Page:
Lifelong communications and marketing strategist, working for big agencies and Fortune 500 clients. Co-founded the Rebels at Work movement, the most rewarding labor of love in my professional life so far. Committed to growing wiser and wilder.
A career grounded in courage, creativity, and integrity
At 14 I responded to an ad at the local newspaper (The Arlington (MA) Advocate) looking for a part-time typist to write up classified ads. I couldn't type but knew I could learn. I got the job.
At 16 the newspaper editor asked me if I wanted to write a feature story since I'd been doing pretty good writing the obits and weddings. I had insomnia and anxiety for eight months and finally summoned the guts to write the story.
At 22 I told the senior vice president of HR at the AT&T division where I worked that the company policies were ridiculous. Why was I paid $19,00 when I guy I replaced had been making $38,000. My boss "saved" me from Mr. Evil HR and got me a transfer to New York as I was "damaging my reputation."
At 26 I quit my Madison Avenue agency job and the beautiful 40th floor office with the original Jamie Wyeth painting when I found out that the agency partners were paying journalists to write favorable articles about our clients. Ethics trumped status and money.
At 30 I told my boss I wouldn't sign my performance review because his critique of my performance deficits was wrong. I quit two months later and went to another agency. My clients followed. The old agency sued me. They lost and went belly up a few years later.
At 34 I went to work for the biggest high-tech agency in the world as a senior vice president, managing nerds and geeks. I didn't know the difference between a PC or Mac. But I figured it out along with other head splitting techno-trends.
At 41 I walked out on a job as president of a pioneering digital marketing agency, paying me hundreds of thousands of dollars. I had lost my compassion, joy and sense of possibility. A lost person should not be in a leadership position.
At 41 I became a mother, even though my son was two years-old. For the first two years of his life I didn't have the courage to let go of status and money.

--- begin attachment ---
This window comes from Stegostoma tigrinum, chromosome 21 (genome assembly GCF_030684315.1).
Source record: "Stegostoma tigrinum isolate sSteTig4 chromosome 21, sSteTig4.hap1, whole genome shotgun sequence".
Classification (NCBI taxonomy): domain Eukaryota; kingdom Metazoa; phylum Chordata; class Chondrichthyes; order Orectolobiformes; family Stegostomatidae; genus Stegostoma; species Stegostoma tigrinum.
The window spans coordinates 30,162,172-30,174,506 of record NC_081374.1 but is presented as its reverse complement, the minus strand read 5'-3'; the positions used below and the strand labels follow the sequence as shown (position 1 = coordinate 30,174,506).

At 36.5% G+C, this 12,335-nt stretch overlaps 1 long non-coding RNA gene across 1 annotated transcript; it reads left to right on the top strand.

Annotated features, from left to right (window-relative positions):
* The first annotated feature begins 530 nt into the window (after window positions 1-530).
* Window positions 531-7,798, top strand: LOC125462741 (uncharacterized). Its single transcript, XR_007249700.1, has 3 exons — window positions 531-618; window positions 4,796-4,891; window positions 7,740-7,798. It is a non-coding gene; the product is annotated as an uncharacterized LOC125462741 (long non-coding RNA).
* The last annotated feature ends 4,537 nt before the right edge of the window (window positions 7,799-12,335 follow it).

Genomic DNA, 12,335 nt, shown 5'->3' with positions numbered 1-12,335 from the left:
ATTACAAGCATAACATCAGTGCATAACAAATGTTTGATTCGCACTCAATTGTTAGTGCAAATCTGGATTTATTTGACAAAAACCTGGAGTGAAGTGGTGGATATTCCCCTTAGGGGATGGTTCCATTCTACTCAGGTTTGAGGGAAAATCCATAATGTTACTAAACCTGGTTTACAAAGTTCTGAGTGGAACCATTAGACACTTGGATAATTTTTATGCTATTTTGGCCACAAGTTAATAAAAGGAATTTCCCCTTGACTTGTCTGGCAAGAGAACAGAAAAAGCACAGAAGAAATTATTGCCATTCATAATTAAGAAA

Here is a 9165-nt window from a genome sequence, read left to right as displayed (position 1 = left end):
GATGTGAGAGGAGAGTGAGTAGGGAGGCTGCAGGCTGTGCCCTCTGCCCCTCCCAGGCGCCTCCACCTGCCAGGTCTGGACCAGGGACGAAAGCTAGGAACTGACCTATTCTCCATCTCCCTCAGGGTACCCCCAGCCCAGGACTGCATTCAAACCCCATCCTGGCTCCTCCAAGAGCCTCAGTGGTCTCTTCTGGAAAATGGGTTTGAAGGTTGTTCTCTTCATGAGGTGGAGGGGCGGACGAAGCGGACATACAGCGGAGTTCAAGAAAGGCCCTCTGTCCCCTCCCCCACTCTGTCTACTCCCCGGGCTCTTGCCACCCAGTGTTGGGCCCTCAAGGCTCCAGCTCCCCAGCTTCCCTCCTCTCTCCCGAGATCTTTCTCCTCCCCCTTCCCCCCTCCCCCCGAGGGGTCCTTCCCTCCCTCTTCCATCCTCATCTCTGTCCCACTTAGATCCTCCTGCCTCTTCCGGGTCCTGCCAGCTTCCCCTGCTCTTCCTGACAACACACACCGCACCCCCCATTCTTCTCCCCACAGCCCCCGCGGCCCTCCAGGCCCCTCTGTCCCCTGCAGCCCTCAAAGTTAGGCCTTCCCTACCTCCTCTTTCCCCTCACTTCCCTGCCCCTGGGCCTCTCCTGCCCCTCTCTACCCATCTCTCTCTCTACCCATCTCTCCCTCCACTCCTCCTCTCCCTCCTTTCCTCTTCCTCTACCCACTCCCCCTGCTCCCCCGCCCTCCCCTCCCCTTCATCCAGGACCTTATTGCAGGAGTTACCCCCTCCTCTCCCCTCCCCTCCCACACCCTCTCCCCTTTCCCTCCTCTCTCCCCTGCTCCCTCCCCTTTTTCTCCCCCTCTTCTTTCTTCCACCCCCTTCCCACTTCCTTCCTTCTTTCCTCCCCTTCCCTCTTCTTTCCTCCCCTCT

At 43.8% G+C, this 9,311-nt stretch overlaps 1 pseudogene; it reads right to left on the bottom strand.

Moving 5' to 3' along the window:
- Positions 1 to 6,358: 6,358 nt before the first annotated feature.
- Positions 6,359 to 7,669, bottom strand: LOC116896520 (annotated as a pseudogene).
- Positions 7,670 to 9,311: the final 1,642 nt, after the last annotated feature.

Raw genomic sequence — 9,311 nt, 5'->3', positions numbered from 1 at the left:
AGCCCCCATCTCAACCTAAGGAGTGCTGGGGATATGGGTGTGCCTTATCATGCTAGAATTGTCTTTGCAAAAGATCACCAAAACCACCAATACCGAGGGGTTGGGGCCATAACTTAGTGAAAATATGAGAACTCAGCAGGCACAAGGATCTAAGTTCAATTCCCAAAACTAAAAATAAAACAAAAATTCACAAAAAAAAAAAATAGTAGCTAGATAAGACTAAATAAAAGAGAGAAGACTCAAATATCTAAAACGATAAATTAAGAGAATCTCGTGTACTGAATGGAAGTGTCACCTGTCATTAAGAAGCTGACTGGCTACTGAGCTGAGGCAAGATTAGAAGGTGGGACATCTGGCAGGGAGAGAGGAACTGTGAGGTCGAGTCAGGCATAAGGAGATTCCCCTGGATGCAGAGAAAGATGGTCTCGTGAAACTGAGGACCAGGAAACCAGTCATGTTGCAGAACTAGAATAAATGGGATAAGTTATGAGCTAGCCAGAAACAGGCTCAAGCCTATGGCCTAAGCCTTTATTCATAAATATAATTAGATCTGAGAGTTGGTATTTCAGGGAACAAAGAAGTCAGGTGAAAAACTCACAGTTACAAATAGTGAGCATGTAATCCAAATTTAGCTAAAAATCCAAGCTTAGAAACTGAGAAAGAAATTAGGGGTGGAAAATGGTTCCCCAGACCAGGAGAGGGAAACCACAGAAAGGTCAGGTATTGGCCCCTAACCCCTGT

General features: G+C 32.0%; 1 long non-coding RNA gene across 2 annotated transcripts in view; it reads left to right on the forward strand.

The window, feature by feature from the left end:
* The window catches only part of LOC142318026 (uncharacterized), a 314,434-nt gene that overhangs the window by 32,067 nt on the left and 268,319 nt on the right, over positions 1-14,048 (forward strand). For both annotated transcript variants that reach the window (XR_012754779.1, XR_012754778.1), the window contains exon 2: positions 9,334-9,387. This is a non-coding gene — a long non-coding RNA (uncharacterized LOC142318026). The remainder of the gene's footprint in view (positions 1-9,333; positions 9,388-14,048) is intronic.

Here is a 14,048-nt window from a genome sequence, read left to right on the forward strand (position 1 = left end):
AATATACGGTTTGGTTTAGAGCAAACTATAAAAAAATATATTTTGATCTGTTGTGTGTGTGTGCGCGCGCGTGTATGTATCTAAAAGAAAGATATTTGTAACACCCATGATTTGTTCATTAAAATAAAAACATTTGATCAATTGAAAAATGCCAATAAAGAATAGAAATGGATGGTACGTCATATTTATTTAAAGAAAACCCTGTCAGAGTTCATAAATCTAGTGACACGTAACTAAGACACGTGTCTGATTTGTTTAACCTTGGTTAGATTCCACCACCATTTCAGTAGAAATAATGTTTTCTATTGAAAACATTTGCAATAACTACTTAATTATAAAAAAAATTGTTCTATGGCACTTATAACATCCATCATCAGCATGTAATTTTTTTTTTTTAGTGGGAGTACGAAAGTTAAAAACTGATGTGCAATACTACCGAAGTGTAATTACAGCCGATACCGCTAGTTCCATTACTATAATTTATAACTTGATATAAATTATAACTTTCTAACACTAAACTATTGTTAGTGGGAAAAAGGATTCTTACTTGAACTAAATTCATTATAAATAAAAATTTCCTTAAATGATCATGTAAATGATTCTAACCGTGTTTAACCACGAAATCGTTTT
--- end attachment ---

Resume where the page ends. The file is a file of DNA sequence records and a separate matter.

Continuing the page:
At 46 my thriving strategic consulting firm lost all of our clients within three days of 9/11. I went in for long overdue hip surgery and saw how many nurses, CNAs, patients, doctors and administrators were trapped in bureaucracy and the medical caste system. I also saw how my education, friends in high places, meticulous pedicure and good manners got me special treatment. The injustice enraged me.
At 48 Kevin Clancy, a client and mentor, recommended that I be the keynote speaker to 500 people at an American Marketing Association conference. I told Kevin I had nothing to say. He told me to put it on my calendar and figure out something to say. The audience mobbed me like a rock star after the talk. I wrote my first book, Beyond Buzz, based on that talk. Oh, what would we do without friends pushing us in firm yet caring ways?
At 50-something I stood up at a Harvard Medical School conference in front of 800 people and told the guru speaker that I thought his role-playing was mean and not instructive. He dissed me publicly. At the coffee break people thanked me for speaking the truth.
At 58 I started the Rebels at Work movement with Carmen Medina, wrote a book, and found passion and love in helping every day people challenge complacency and learn how to get their positive ideas heard.
At 60 I kept hearing people say how hard it was to deal with the barrage of constant change and ridiculous demands at work. I didn't know how to help them, nor did I want to dish out pseudo-puff advice. I earned a certificate in Positive Psychology to understand the science of behavior change and resiliency.
I have learned. I have learned. I keep learning.
My courage is speaking the truth.
"Official" places of learning
- University of New Hampshire
- Harvard University
- Wholebeing Institute: positive psychology
Origin Story: asking questions, finding good stories
I live in Rhode Island, the smallest and perhaps most creative state in the United States.